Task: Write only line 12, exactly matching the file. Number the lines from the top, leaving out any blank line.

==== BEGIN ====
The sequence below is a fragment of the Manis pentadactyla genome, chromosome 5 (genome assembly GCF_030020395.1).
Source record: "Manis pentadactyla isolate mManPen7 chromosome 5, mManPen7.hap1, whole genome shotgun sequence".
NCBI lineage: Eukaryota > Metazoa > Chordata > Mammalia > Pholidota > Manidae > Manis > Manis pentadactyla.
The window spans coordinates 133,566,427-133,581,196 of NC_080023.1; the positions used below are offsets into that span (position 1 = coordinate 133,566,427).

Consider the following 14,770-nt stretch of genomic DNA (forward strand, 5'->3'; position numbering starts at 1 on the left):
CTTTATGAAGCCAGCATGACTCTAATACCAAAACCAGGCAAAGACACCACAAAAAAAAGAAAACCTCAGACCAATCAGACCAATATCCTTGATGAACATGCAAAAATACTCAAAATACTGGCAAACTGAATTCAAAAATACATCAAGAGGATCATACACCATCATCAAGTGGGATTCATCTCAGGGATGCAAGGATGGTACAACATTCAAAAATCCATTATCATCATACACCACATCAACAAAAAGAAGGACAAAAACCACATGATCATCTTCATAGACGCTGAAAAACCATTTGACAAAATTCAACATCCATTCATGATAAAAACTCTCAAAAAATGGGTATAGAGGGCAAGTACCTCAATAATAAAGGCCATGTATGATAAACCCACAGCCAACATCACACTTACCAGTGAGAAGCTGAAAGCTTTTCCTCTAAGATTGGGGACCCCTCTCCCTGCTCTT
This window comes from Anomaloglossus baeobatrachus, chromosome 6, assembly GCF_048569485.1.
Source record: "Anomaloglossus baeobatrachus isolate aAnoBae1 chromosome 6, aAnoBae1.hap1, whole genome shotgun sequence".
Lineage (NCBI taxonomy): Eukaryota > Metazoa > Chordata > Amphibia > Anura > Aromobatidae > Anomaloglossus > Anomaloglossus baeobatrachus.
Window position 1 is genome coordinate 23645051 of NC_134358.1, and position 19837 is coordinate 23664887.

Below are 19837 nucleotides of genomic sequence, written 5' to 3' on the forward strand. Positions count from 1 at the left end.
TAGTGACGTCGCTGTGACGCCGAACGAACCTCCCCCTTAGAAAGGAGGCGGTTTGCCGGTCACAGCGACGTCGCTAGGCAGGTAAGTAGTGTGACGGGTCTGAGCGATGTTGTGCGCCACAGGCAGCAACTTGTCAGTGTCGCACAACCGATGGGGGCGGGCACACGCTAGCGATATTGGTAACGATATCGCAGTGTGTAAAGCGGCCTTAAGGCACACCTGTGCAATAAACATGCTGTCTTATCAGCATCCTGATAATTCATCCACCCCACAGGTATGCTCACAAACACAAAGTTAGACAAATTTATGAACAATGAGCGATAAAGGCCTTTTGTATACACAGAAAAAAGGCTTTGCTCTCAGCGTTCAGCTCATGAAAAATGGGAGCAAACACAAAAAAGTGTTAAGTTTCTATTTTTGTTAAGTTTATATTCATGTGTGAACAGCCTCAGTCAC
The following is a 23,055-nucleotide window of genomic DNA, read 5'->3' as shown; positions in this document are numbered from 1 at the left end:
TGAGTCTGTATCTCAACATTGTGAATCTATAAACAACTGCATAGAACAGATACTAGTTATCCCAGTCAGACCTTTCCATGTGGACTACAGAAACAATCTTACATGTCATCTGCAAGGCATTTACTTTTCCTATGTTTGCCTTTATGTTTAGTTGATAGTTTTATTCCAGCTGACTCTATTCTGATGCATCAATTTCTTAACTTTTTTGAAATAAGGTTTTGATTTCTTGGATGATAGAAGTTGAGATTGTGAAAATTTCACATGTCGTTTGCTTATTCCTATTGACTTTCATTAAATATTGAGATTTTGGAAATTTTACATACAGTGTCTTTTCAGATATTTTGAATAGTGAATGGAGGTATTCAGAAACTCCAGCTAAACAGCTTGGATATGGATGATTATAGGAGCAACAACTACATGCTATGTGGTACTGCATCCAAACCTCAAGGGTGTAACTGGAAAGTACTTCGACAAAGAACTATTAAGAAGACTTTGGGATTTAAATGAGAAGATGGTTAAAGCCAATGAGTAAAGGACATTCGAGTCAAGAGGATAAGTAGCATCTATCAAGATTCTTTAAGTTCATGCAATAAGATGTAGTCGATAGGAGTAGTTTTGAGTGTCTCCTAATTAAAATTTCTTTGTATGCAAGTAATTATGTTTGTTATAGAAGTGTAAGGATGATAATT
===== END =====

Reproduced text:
TAGTGACGTCGCTGTGACGCCGAACGAACCTCCCCCTTAGAAAGGAGGCGGTTTGCCGGTCACAGCGACGTCGCTAGGCAGGTAAGTAGTGTGACGGGTCTGAGCGATGTTGTGCGCCACAGGCAGCAACTTGTCAGTGTCGCACAACCGATGGGGGCGGGCACACGCTAGCGATATTGGTAACGATATCGCAGTGTGTAAAGCGGCCTTAAGGCACACCTGTGCAATAAACATGCTGTCTTATCAGCATCCTGATAATTCATCCACCCCACAGGTATGCTCACAAACACAAAGTTAGACAAATTTATGAACAATGAGCGATAAAGGCCTTTTGTATACACAGAAAAAAGGCTTTGCTCTCAGCGTTCAGCTCATGAAAAATGGGAGCAAACACAAAAAAGTGTTAAGTTTCTATTTTTGTTAAGTTTATATTCATGTGTGAACAGCCTCAGTCAC